Background: As its indications have evolved, hip arthroscopy is now performed more frequently in pediatric patients. However, despite this increase, there is a lack of evidence in the literature about its safety in this population in regard to traction injury of the nerves of the lower extremity. Purpose: To determine neuromonitoring changes of the sciatic, femoral, and obturator nerves during hip arthroscopy in the pediatric population and determine the rate of and risk factors for clinical neurapraxia. Study Design: Case series; Level of evidence, 4. Methods: A retrospective review was performed of all pediatric patients who underwent hip arthroscopy with neuromonitoring from December 2013 to October 2018. Neuromonitoring included somatosensory evoked potentials (SSEPs) in the peroneal and posterior tibial nerves and electromyography (EMG) signal for the obturator, femoral, and peroneal and posterior tibial nerves. Traction was applied using a radiolucent traction table. We recorded total traction time, surgery time, SSEP changes >50% after traction application, and EMG activity. We also recorded whether there was a clinical neurapraxia and when nerve function returned, and analyzed surgical and patient characteristic data for risk factors for neurapraxia. Results: A total of 89 patients had hip arthroscopy (median traction time, 69 minutes). SSEP changes >50% occurred in 78% of patients in the peroneal nerve and 73% in the posterior tibial nerve. EMG activity was observed in 9% of patients in the obturator nerve, 8% in the femoral nerve, 12% in the peroneal nerve, and 8% in the posterior tibial nerve. Clinical neurapraxia was seen in 19% of patients in either the peroneal nerve or posterior tibial nerve but resolved by 2 days postoperatively. Those who sustained a neurapraxia had a 32-minute longer surgery and 6-minute longer traction time. The clinical rate of neurapraxia of the pudendal nerve was 0%. Conclusion: Neuromonitoring changes are common during hip arthroscopy and nearly 1 in 5 pediatric patients will have some decreased sensation in either the peroneal or the posterior tibial nerve that resolves within 1 to 2 days after surgery. In pediatric patients, longer surgery and traction times during hip arthroscopy are associated with a higher rate of neurapraxia than that reported for adults.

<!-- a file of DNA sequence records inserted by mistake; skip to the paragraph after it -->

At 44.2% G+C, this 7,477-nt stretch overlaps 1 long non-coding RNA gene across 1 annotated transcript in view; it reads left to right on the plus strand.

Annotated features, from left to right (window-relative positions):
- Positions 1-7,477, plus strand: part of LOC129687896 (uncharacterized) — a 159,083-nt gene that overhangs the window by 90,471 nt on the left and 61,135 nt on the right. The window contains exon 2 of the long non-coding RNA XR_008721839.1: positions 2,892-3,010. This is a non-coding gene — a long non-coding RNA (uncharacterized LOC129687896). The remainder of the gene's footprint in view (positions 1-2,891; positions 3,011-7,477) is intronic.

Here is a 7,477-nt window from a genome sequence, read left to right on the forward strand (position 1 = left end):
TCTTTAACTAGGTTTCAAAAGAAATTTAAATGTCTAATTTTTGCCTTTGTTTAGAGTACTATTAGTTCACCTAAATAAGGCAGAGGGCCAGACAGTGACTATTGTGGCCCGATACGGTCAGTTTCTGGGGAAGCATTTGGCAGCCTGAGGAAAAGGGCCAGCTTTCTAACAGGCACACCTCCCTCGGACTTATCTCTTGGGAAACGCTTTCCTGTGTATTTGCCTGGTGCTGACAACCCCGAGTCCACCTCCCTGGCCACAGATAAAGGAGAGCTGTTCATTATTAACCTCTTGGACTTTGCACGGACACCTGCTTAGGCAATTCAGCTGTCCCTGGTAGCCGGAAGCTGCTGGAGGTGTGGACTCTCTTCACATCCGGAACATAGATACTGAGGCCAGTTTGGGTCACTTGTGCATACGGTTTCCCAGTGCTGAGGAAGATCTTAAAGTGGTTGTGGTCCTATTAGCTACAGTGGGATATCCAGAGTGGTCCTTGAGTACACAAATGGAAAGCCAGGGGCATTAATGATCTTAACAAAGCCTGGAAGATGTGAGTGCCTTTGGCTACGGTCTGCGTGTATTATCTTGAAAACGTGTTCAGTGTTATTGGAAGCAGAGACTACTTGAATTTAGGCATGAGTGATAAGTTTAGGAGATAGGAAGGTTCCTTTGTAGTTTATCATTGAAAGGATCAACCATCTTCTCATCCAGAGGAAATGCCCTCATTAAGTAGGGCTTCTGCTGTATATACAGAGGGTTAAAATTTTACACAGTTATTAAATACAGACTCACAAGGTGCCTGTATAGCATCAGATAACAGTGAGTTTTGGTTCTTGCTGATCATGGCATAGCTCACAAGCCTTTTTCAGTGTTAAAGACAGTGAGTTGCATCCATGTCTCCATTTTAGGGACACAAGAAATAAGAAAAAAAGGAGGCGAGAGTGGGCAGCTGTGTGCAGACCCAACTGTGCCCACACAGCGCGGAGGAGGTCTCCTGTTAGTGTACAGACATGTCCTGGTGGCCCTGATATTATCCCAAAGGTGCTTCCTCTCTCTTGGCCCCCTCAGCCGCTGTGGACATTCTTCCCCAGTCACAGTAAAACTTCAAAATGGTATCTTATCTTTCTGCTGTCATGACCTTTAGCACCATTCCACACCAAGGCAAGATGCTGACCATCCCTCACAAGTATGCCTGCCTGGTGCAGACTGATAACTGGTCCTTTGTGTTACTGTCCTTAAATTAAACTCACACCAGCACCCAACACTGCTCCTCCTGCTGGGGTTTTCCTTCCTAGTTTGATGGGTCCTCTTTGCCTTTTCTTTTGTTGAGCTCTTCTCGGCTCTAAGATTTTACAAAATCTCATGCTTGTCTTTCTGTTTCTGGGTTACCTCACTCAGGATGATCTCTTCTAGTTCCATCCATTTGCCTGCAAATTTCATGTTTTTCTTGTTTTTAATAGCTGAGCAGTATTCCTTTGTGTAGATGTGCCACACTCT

- hip arthroscopy
- pediatric hip pathology
ASJC Scopus subject areas
- Orthopedics and Sports Medicine
- Physical Therapy, Sports Therapy and Rehabilitation